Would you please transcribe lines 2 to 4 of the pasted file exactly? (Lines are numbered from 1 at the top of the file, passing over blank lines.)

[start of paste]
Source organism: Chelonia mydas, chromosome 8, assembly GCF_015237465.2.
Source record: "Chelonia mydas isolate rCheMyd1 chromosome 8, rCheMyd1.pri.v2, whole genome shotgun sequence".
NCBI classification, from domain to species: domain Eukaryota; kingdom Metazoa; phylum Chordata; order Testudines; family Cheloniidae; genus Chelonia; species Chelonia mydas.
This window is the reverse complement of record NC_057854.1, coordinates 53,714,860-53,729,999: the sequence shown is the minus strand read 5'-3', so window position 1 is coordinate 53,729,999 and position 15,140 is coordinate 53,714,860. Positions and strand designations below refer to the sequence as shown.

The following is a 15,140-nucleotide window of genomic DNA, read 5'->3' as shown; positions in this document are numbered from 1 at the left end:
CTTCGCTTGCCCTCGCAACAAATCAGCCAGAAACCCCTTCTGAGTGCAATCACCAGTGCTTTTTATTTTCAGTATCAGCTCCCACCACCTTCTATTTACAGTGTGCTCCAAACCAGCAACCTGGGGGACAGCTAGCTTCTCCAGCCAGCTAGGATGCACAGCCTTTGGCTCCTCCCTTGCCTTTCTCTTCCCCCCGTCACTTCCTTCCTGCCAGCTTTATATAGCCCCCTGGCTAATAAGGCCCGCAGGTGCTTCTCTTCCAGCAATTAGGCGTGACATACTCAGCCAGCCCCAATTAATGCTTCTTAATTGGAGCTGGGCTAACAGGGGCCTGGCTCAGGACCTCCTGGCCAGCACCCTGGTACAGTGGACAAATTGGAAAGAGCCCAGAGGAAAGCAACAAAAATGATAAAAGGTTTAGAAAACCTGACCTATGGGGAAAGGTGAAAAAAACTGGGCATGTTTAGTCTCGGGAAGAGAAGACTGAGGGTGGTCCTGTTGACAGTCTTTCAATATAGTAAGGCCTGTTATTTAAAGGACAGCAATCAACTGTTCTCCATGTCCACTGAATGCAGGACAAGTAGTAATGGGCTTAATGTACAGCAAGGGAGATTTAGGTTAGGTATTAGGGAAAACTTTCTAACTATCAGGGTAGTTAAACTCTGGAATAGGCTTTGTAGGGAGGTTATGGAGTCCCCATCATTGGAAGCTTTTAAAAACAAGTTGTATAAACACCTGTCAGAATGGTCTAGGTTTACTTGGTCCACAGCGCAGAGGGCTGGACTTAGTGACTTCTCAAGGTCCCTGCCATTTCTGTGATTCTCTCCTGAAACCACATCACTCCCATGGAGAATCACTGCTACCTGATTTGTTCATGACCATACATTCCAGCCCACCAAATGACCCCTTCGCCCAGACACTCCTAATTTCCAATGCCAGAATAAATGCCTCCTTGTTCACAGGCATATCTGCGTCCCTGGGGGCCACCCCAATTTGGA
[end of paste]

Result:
Source record: "Chelonia mydas isolate rCheMyd1 chromosome 8, rCheMyd1.pri.v2, whole genome shotgun sequence".
NCBI classification, from domain to species: domain Eukaryota; kingdom Metazoa; phylum Chordata; order Testudines; family Cheloniidae; genus Chelonia; species Chelonia mydas.
This window is the reverse complement of record NC_057854.1, coordinates 53,714,860-53,729,999: the sequence shown is the minus strand read 5'-3', so window position 1 is coordinate 53,729,999 and position 15,140 is coordinate 53,714,860. Positions and strand designations below refer to the sequence as shown.